How To Set Up Cron Jobs In Cpanel

A quick and short guide that even a newbie can understand

Some of the scripts you want to install on your host (for example the php autoresponder) will require you to set up a cron job. This is a command that runs automatically at specified period of time - once per day, once per hour, each 5 minutes, each Monday etc.

Setting Up a Cron Job With Cpanel Is Easy

Fortunately most shared web hosts are running Cpanel which makes setting up a cron job a very easy task. It's not going to take you more than 5 minutes. We'll cover using the "Standard" procedure, because it's easier to understand and follow.

Enter the Cpanel control panel of your website (usually by loading in the browser) and locate the "Cron Jobs" icon. If you can't see it immediately, press Control+F and type "cron". Your browser will locate the icon for you. Click on it and see the following screen:

Setting a cron job - step 1

Click on "Standard" button to load the standard Cpanel cron job interface:

Setting a cron job - step 2

There are just four little things you have to do and I have numbered them on the screenshot:

1. Enter email which to receive the cron job output (optional). This step is completely optional - in most cases you will not really care to receive email each time when the scheduled script runs. However this field is useful for other reason. In most cases Cpanel has pre-filled it with your account username (in my case it is pimteam). You will need it in step 2, and in case you don't know what exactly it is, Cpanel puts it in front of your eyes.

2. Enter the command to run.

Important: On many Cpanel based servers instead of the command shown below you can simply enter command like this:


This command will work for scripts that allow running from the web. Of course replace "" with the URL of your script, as you would access it from the browser. You can just go ahead and try. If it works for you you can jump to step 3 ("Schedule when the command should run").

Most often you will be running a PHP or other script like in the example I have given. Let's dissect this example command in several parts:

Example command: php -q /home/pimteam/public_html/sender.php > /dev/null

  • php -q is the actual command telling the server that you are going to run a PHP script.
  • /home/pimteam/public_html/sender.php is the path to the script that needs to be run. Here is why you need to know your account username. Most shared hosts using Cpanel place your content under the home directory. (Note the slash at the beginning! This means absolute path.) Then your account username follows as a folder. Then 99% chance is you are placing your scripts under the public_html directory. Then follows the path to your PHP script, in this example sender.php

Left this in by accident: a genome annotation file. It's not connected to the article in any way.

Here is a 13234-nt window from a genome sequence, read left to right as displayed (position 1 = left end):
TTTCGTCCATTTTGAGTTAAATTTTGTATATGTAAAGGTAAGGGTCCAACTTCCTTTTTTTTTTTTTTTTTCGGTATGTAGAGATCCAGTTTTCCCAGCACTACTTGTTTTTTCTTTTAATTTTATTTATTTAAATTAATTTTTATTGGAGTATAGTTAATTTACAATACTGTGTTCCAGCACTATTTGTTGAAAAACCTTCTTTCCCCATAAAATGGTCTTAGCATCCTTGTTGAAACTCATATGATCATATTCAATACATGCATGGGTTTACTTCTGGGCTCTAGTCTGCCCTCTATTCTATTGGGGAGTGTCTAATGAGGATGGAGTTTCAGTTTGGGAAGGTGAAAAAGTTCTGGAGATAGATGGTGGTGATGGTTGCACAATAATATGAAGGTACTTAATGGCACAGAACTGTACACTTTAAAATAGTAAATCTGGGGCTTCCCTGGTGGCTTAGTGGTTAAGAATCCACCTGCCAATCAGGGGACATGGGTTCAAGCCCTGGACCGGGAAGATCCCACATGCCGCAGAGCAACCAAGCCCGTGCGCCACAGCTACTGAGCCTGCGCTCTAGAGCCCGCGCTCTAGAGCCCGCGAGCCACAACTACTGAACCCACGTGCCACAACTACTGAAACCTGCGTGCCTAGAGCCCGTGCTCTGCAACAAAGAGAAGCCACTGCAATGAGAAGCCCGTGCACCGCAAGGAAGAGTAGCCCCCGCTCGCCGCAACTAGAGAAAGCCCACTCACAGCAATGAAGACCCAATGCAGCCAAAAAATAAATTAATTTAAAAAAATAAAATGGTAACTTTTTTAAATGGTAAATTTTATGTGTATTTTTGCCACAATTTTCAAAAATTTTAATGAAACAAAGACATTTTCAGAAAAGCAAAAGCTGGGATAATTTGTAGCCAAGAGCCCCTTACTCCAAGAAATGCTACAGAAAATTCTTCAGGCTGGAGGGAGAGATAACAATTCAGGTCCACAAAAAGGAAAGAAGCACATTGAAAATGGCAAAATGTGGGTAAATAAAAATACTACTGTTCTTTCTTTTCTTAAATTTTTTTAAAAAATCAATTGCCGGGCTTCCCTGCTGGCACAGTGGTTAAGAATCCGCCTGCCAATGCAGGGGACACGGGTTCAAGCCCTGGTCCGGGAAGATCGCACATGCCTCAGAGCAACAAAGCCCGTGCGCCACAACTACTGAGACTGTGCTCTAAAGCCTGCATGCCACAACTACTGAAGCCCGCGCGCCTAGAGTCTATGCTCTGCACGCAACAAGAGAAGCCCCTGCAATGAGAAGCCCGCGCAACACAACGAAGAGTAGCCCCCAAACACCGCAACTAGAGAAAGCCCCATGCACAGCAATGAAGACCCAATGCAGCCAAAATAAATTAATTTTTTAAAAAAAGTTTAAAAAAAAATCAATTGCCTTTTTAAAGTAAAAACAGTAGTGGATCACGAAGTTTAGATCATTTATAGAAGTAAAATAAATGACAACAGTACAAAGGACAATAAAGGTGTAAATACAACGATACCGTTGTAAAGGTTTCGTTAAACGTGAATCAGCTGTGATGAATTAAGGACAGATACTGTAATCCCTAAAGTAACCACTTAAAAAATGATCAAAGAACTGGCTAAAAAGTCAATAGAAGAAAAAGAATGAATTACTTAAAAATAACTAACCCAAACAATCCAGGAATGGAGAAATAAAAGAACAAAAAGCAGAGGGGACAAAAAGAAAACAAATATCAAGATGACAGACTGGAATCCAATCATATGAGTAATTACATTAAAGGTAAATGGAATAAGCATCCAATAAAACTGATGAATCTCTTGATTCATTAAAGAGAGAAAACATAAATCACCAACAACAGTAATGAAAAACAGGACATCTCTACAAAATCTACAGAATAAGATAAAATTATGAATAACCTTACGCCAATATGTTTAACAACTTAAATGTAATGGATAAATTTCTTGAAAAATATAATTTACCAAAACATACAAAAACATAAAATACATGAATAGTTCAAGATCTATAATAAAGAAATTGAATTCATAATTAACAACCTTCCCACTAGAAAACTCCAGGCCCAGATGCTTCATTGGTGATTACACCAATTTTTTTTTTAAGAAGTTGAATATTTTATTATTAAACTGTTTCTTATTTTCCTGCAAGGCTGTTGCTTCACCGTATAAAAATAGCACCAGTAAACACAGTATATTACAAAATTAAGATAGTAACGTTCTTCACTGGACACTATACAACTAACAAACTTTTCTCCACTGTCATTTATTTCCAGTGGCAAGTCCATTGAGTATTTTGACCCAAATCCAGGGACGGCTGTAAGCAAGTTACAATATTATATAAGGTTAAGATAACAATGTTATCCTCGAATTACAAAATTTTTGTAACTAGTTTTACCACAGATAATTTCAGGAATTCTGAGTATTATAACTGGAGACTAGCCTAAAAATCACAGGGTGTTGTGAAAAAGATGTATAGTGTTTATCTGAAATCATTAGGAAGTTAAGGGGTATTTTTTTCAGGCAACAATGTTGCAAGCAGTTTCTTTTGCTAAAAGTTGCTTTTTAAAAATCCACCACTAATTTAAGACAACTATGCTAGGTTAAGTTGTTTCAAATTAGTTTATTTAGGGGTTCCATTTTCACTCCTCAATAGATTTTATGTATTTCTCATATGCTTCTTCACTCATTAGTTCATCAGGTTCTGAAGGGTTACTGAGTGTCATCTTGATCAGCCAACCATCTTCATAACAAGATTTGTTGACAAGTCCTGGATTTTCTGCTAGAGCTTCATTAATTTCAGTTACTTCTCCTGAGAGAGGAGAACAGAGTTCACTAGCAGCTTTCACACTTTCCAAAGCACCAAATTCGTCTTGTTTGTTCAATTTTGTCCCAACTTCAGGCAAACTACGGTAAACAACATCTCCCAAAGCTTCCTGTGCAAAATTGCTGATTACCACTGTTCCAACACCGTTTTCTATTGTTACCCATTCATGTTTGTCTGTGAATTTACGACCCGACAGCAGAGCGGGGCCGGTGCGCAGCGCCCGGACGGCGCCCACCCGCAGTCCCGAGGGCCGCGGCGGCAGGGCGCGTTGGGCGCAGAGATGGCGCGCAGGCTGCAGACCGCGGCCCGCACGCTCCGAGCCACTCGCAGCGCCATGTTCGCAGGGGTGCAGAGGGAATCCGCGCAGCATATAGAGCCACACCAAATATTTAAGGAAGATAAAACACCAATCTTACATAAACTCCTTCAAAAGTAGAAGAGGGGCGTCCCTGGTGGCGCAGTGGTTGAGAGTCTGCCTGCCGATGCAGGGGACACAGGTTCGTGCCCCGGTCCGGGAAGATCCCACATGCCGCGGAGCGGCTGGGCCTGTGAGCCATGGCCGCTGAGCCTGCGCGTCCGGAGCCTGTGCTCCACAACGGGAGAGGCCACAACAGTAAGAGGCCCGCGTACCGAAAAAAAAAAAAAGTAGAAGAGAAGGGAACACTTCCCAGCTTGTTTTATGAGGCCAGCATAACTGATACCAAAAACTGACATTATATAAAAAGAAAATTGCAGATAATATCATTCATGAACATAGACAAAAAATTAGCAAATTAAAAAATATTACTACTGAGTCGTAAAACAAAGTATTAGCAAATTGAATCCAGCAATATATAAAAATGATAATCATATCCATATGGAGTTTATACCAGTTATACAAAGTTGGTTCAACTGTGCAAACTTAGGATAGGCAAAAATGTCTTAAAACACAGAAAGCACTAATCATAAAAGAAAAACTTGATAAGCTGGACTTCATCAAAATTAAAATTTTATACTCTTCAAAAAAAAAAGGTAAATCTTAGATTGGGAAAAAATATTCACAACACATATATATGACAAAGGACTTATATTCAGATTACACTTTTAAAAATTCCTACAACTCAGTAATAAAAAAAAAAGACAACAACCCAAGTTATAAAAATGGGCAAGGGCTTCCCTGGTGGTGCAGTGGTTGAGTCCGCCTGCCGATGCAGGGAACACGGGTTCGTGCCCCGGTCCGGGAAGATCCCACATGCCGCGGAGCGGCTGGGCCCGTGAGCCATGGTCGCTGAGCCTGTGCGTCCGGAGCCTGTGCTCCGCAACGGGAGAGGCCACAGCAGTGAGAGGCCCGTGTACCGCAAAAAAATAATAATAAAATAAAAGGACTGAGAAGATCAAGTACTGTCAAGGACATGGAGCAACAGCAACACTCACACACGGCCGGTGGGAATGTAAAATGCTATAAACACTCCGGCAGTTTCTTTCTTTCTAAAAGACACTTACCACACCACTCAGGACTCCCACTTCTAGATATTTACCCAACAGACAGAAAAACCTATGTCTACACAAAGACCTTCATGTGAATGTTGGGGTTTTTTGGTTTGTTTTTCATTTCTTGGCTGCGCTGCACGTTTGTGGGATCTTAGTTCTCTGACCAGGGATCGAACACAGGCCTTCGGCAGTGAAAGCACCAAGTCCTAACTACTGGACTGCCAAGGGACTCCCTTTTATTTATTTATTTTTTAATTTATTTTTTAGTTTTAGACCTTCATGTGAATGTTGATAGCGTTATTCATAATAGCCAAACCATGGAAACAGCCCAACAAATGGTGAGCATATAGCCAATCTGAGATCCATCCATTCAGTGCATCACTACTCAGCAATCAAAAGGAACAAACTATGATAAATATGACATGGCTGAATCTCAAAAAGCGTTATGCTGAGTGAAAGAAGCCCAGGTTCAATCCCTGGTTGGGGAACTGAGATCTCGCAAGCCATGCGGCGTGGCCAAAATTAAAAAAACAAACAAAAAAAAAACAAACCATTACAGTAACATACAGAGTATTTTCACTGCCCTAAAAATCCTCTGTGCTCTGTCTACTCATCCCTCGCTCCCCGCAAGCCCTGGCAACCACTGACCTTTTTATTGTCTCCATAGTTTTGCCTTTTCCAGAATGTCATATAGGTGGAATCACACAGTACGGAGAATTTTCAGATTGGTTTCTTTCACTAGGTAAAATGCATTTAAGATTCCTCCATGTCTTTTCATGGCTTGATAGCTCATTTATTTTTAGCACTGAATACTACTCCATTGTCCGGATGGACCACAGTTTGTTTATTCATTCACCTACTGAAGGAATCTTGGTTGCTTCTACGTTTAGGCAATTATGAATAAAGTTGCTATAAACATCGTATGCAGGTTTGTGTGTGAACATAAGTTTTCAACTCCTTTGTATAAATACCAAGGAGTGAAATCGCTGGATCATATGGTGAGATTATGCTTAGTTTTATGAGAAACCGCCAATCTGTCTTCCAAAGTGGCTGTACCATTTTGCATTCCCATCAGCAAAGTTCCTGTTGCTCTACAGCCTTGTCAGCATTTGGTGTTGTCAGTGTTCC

• > dev/null tells the server that the cron job outut must be sent to the data sink so it does not bother your server logs or email. If you prefer to receive the cron job output, you can omit this part.

3. Schedule when the command should run. The options providedby Cpanel here are easy to understand. You can schedule the command to run in specific days or every day, every month or just some month, at specific hour(s) and minute(s) or just at 3.30 AM for example. You can select several options from each selection box by holding the Control key.

4. Save Crontab. Hit this button to save your changes. That's it :)

What if your site control panel looks different?

Most probably your hosting doesn't use Cpanel, but some other software. It's also possible that you have opened some other admin panel of your site but not the hosting control panel. In both cases you can first search for information about setting up cron jobs in the help files given by your hosting provider. You can also directly contact the support and ask for help.

In the event you have to deal with some different web hosting control panel like Plesk or Webmin or you have to use Shell console, I recommend you checking the following tutorials:

If you are still confused, just follow me on Twitter and ask your questions!

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